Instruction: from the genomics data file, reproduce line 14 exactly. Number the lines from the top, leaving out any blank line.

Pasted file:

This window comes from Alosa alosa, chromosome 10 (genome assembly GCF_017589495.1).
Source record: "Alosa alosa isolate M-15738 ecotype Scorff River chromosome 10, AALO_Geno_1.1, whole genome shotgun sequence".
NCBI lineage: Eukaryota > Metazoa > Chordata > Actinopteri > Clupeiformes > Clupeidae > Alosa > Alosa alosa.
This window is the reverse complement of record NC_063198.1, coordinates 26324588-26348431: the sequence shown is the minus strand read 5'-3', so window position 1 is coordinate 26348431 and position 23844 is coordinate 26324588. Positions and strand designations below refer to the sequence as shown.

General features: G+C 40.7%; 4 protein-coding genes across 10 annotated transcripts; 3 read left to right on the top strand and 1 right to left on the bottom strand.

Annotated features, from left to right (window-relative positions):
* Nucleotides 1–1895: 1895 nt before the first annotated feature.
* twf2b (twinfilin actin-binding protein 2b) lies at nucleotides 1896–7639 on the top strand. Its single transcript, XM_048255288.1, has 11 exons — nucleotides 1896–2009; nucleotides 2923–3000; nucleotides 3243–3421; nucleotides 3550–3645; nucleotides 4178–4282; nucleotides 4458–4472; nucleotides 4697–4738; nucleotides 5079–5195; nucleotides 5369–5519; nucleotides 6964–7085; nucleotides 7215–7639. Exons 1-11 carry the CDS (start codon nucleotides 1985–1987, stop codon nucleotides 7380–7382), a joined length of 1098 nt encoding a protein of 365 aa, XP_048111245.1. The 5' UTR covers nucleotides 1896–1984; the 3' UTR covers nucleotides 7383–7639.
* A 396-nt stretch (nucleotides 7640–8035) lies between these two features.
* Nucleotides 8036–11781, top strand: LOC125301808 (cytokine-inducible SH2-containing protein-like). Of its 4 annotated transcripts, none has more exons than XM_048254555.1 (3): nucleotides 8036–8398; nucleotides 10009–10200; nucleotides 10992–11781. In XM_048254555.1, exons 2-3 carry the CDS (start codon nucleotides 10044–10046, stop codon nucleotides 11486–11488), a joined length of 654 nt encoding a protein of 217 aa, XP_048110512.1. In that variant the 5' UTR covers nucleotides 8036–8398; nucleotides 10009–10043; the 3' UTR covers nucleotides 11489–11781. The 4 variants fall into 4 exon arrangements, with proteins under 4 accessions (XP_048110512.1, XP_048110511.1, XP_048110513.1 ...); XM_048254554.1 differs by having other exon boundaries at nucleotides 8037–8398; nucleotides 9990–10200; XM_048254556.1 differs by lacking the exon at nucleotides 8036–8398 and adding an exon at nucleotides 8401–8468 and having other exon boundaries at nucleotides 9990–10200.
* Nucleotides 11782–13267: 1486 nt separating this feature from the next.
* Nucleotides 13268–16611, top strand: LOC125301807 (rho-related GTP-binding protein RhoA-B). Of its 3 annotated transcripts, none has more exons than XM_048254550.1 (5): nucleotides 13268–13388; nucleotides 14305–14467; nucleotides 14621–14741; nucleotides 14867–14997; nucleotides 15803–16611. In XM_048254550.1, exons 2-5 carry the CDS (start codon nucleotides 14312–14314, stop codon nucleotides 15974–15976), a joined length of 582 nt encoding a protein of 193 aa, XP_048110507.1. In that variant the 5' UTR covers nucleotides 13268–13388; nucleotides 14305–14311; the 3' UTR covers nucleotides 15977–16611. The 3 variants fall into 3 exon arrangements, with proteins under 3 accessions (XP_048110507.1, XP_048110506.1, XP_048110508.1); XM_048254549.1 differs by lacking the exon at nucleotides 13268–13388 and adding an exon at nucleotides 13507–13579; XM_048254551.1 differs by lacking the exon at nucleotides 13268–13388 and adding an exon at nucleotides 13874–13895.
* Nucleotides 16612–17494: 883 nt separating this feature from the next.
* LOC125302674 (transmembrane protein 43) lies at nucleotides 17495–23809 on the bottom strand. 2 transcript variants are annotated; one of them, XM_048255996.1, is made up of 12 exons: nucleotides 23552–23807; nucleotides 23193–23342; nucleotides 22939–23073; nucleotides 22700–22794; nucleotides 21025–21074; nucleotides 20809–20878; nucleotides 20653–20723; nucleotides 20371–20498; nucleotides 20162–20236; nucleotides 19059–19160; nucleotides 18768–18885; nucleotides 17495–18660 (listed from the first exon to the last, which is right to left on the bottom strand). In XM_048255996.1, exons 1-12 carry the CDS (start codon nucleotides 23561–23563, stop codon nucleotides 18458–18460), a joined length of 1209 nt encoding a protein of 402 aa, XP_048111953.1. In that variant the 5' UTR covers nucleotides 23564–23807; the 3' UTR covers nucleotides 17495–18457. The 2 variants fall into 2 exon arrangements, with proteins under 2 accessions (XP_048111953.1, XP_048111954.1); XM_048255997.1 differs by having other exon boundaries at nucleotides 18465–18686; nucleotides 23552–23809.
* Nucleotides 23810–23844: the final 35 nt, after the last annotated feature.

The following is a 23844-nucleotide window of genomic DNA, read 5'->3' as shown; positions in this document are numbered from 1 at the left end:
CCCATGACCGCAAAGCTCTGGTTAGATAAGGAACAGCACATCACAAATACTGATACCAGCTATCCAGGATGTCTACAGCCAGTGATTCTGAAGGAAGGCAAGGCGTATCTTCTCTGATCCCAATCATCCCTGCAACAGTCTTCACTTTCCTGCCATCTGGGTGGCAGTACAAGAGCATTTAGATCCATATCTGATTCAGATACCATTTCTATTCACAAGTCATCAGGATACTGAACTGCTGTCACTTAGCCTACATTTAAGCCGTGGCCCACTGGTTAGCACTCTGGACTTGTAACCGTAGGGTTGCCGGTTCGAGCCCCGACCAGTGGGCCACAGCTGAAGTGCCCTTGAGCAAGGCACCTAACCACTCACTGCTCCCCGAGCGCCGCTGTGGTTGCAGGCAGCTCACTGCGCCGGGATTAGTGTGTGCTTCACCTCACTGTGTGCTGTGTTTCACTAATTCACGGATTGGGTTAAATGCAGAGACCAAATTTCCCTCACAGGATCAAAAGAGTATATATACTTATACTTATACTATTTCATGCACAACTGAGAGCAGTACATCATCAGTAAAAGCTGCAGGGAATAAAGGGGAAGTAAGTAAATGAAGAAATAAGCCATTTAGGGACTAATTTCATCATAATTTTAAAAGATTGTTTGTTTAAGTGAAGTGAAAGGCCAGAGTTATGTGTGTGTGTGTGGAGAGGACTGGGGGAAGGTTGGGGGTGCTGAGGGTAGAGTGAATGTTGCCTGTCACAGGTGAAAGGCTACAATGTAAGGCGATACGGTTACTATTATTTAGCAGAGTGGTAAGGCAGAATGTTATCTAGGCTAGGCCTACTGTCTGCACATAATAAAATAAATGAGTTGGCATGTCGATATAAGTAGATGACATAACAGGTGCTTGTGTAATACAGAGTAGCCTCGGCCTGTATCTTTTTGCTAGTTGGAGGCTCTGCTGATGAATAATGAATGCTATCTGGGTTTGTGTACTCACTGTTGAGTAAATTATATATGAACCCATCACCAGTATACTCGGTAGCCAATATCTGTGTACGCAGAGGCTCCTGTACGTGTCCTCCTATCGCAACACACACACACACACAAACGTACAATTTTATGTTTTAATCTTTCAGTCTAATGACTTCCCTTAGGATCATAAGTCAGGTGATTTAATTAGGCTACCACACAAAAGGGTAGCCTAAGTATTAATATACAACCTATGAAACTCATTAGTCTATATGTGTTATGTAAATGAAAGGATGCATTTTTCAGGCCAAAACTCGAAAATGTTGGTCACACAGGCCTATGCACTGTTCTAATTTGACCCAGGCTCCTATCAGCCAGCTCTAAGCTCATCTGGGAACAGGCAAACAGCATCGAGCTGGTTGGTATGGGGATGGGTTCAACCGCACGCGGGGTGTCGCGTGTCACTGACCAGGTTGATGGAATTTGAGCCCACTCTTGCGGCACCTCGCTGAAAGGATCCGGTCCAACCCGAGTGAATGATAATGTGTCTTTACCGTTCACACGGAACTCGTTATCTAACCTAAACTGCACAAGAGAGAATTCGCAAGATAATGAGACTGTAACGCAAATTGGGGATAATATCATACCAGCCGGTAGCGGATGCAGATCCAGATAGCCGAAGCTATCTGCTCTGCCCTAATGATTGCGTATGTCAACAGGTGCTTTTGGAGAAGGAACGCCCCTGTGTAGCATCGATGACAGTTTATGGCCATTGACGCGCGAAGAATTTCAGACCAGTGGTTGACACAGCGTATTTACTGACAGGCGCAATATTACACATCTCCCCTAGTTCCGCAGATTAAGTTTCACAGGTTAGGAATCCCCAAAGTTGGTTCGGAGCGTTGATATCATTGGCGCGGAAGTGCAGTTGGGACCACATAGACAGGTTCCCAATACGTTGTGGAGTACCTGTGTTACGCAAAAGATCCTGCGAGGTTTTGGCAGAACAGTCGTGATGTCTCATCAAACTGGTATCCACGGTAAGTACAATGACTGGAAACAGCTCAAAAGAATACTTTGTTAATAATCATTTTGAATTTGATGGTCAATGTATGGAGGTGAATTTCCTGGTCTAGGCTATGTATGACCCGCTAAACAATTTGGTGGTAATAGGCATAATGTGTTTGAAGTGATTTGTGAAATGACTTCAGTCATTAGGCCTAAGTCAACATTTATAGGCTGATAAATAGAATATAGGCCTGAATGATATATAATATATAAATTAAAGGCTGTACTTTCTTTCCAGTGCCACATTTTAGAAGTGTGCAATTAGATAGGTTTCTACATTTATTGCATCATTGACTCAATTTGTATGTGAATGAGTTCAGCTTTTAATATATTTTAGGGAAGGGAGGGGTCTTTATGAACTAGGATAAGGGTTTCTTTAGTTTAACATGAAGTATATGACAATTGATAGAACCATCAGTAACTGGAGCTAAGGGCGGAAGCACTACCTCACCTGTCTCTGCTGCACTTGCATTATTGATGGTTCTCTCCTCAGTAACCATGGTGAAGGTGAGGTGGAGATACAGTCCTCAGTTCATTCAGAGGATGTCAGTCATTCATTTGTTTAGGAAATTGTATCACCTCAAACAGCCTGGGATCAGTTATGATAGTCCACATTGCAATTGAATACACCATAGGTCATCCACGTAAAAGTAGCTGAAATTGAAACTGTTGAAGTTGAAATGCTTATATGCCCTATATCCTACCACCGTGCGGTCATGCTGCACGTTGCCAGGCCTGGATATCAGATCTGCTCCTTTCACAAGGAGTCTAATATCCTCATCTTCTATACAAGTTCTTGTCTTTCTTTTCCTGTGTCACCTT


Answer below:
* LOC125302674 (transmembrane protein 43) lies at nucleotides 17495–23809 on the bottom strand. 2 transcript variants are annotated; one of them, XM_048255996.1, is made up of 12 exons: nucleotides 23552–23807; nucleotides 23193–23342; nucleotides 22939–23073; nucleotides 22700–22794; nucleotides 21025–21074; nucleotides 20809–20878; nucleotides 20653–20723; nucleotides 20371–20498; nucleotides 20162–20236; nucleotides 19059–19160; nucleotides 18768–18885; nucleotides 17495–18660 (listed from the first exon to the last, which is right to left on the bottom strand). In XM_048255996.1, exons 1-12 carry the CDS (start codon nucleotides 23561–23563, stop codon nucleotides 18458–18460), a joined length of 1209 nt encoding a protein of 402 aa, XP_048111953.1. In that variant the 5' UTR covers nucleotides 23564–23807; the 3' UTR covers nucleotides 17495–18457. The 2 variants fall into 2 exon arrangements, with proteins under 2 accessions (XP_048111953.1, XP_048111954.1); XM_048255997.1 differs by having other exon boundaries at nucleotides 18465–18686; nucleotides 23552–23809.